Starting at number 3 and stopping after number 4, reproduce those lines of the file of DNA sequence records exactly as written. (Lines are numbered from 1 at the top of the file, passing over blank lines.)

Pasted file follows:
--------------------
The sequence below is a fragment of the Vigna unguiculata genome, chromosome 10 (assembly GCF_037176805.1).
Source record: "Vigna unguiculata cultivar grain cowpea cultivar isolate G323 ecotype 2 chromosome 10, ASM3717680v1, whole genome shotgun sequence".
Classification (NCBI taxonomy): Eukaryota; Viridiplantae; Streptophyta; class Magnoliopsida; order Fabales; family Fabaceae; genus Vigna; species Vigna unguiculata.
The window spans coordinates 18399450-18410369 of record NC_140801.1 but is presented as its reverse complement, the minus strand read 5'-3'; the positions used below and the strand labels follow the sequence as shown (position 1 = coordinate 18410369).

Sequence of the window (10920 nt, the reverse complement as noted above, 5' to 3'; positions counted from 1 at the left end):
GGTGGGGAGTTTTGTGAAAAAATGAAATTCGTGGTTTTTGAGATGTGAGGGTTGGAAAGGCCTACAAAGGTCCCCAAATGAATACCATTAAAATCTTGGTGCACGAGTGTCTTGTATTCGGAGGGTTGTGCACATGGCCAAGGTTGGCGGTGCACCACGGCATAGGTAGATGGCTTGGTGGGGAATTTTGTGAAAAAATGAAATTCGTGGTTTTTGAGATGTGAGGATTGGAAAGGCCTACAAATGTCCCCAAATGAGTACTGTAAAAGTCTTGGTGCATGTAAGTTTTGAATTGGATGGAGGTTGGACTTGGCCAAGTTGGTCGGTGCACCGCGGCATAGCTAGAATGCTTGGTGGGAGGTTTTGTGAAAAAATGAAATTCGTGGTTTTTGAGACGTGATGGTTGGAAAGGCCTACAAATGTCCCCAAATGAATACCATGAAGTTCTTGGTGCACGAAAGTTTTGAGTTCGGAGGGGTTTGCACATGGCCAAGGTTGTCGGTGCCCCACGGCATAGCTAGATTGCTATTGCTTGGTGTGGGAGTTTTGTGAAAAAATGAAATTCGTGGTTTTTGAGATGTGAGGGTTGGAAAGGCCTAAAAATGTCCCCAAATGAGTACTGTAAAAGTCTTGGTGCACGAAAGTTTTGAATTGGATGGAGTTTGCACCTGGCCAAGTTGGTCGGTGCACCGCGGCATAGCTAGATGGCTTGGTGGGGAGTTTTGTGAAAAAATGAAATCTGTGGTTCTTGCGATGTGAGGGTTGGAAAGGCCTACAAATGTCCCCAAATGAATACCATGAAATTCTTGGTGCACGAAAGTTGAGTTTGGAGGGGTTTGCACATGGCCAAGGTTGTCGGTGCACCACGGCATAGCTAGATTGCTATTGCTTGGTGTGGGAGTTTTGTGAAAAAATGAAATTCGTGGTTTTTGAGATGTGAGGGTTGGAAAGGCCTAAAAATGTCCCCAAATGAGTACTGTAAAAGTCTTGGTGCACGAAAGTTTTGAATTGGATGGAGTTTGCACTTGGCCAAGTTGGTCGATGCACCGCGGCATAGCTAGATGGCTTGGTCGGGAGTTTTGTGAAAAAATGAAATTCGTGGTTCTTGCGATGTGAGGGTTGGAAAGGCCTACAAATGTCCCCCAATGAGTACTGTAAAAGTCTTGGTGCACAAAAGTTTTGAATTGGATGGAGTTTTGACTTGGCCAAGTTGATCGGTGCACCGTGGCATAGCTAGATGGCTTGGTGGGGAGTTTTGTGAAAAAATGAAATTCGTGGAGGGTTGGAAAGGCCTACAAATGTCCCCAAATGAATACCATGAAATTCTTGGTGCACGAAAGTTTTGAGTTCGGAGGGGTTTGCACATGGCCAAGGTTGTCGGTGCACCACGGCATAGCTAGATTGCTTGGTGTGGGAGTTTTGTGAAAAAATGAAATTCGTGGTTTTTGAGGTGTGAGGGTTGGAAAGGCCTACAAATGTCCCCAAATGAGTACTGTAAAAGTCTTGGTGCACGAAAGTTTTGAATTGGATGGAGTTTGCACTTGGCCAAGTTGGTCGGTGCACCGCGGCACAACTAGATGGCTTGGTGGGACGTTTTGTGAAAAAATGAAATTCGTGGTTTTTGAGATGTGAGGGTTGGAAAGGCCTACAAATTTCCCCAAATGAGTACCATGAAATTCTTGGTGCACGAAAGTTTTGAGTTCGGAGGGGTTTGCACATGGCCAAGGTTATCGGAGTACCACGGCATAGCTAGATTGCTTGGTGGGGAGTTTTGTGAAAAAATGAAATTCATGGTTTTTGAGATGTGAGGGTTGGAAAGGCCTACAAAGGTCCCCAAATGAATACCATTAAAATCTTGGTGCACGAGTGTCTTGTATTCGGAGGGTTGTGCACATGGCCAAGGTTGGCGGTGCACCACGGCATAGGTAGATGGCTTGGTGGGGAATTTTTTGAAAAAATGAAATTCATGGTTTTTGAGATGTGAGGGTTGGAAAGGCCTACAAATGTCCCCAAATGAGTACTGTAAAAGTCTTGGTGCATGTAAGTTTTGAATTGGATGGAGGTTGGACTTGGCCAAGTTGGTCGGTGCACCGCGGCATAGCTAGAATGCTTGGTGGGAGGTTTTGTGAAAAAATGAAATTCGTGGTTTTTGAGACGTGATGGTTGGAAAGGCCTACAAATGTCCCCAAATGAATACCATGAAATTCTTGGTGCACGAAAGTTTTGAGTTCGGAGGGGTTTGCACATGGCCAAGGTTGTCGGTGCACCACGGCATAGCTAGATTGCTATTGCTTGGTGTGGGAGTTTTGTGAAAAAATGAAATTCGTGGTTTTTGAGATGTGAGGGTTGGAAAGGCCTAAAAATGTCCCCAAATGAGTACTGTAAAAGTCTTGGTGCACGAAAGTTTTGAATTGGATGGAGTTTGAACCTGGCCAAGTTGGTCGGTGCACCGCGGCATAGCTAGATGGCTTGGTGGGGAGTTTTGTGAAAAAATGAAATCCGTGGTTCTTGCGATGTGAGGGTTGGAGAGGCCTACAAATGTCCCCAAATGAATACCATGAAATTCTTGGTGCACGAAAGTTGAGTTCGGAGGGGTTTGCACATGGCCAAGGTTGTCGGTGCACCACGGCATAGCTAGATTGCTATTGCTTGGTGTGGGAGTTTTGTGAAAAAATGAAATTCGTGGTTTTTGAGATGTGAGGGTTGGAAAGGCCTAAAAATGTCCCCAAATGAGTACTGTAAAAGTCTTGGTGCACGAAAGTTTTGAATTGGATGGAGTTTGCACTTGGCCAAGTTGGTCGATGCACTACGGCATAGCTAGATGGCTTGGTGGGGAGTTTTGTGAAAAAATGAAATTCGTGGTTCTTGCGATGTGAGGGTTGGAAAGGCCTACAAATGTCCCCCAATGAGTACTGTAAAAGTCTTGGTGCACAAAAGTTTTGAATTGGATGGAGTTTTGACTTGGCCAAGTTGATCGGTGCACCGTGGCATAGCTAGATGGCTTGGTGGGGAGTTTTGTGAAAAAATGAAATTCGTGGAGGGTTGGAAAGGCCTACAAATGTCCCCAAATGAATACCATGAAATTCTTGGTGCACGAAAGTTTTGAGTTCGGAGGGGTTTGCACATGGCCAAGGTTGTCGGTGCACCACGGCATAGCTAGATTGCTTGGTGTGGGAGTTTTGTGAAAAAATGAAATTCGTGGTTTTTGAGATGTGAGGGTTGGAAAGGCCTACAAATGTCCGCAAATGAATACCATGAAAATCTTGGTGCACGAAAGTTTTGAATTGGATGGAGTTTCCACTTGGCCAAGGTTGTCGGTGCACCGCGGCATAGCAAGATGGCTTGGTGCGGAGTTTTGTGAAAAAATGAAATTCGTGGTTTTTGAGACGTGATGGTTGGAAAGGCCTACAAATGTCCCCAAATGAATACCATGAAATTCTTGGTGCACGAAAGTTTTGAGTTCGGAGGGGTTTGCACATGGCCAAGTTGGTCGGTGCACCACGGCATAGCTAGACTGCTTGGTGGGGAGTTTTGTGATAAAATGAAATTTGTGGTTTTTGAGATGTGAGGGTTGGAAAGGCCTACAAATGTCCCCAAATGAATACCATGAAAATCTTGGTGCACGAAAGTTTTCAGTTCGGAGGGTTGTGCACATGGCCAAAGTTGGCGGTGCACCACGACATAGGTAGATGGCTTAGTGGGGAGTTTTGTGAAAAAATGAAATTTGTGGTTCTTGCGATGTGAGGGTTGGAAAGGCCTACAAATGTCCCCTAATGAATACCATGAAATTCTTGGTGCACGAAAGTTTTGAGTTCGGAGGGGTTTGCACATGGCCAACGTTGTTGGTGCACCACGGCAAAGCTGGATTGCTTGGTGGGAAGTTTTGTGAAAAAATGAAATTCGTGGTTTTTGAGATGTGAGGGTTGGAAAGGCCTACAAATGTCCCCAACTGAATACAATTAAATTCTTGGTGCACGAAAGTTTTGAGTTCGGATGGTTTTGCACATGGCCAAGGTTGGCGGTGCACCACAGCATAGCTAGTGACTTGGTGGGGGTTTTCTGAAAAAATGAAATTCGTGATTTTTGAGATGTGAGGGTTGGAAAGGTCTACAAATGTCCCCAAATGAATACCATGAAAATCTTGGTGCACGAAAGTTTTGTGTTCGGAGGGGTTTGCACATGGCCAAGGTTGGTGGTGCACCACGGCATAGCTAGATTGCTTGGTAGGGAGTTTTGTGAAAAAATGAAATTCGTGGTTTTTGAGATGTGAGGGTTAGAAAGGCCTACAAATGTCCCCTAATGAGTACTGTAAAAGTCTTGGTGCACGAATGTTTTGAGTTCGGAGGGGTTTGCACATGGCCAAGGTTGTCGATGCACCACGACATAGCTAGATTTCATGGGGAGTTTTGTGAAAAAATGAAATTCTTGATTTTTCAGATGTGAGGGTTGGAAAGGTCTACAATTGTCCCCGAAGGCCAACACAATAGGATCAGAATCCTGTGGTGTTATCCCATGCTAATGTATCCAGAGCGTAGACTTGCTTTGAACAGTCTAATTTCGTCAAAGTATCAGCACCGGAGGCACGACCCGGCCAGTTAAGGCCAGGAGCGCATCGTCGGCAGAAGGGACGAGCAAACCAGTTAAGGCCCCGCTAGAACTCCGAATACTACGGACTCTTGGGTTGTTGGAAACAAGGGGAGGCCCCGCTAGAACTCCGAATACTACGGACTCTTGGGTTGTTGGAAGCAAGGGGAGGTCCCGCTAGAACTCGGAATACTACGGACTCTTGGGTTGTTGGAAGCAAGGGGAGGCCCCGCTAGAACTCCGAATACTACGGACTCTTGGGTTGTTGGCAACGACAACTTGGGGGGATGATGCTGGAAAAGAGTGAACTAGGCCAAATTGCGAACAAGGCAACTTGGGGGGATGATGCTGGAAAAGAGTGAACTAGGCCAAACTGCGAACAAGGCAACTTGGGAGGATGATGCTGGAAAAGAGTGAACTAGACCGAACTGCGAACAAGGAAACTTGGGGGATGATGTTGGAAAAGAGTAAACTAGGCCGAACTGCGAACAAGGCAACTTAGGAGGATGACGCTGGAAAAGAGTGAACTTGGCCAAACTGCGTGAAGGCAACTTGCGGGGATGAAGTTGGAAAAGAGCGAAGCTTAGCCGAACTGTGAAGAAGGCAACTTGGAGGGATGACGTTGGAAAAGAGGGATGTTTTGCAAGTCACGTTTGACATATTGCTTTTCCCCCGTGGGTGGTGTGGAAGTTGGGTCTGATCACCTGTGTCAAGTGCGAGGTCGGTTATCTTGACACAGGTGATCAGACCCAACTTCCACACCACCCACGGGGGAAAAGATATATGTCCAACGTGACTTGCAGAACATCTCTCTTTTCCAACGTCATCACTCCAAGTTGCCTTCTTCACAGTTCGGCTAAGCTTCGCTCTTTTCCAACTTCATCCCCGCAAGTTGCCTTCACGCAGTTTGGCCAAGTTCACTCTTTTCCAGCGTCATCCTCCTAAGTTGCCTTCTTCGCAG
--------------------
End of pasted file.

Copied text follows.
Classification (NCBI taxonomy): Eukaryota; Viridiplantae; Streptophyta; class Magnoliopsida; order Fabales; family Fabaceae; genus Vigna; species Vigna unguiculata.
The window spans coordinates 18399450-18410369 of record NC_140801.1 but is presented as its reverse complement, the minus strand read 5'-3'; the positions used below and the strand labels follow the sequence as shown (position 1 = coordinate 18410369).